Japan will lift de facto lockdowns in the country’s west – notably, Osaka, Kyoto and Hyogo – by the end of this week as the number of new coronavirus infections in each of the three prefectures has remained low.
However, the “state of emergency” will remain intact for Tokyo and the northern island of Hokkaido, as their numbers of daily infections are not judged, yet, to meet government criteria for public safety.
Even so, as of the end of this week, this means only five of the country’s 47 prefectures will remain in a state of emergency – albeit, those prefectures make up about a third of the Japanese economy, Kyodo news agency reported.
The news of the easing was made on Thursday morning by Economy Minister Yasutoshi Nishimura, Reuters reported. An official announcement was expected to come late on Thursday from Prime Minister Shinzo Abe, according to Kyodo.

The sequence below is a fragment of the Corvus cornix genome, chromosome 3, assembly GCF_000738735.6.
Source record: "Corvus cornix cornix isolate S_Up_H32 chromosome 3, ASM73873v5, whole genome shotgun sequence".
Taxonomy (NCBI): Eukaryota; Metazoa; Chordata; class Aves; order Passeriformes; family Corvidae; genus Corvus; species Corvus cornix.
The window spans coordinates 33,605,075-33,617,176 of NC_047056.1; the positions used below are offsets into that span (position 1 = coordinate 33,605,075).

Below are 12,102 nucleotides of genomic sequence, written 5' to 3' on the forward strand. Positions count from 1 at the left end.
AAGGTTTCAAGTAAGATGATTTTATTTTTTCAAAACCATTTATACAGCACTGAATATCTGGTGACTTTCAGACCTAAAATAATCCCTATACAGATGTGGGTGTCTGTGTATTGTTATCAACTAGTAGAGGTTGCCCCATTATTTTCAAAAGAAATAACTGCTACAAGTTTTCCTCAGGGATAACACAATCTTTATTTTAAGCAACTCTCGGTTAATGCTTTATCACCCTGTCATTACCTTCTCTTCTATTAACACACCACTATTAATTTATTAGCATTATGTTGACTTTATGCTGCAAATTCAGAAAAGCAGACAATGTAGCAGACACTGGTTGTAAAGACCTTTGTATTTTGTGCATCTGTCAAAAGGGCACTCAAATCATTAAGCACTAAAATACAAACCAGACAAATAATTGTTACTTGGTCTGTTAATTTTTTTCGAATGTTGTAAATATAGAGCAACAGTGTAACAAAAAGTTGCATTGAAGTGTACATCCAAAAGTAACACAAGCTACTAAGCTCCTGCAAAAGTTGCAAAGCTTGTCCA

Japan’s state of emergency – in essence, a “lockdown lite” – was instituted last month. It relies heavily on public cooperation, rather than enforcement, with local governments “requesting” citizens stay home and suspend certain businesses.
As such, it is assessed to have reached a happy medium that reduced health risks while enabling significant elements of the economy to continue ticking over.
The declaration about the easing of restrictions in the west of Japan comes as key economies including the EU, UK and US ease cautiously out of stricter lockdowns.
Elsewhere in the region, much of China is already back to work, and South Korea, which did not institute any lockdowns, eased social distancing measures earlier this month, and re-started schools on Wednesday.
Abe lifted the state of emergency for 39 of the country’s 47 prefectures last week and said it would be possible to do the same in the rest of the nation even before its planned expiry on May 31, Kyodo reported.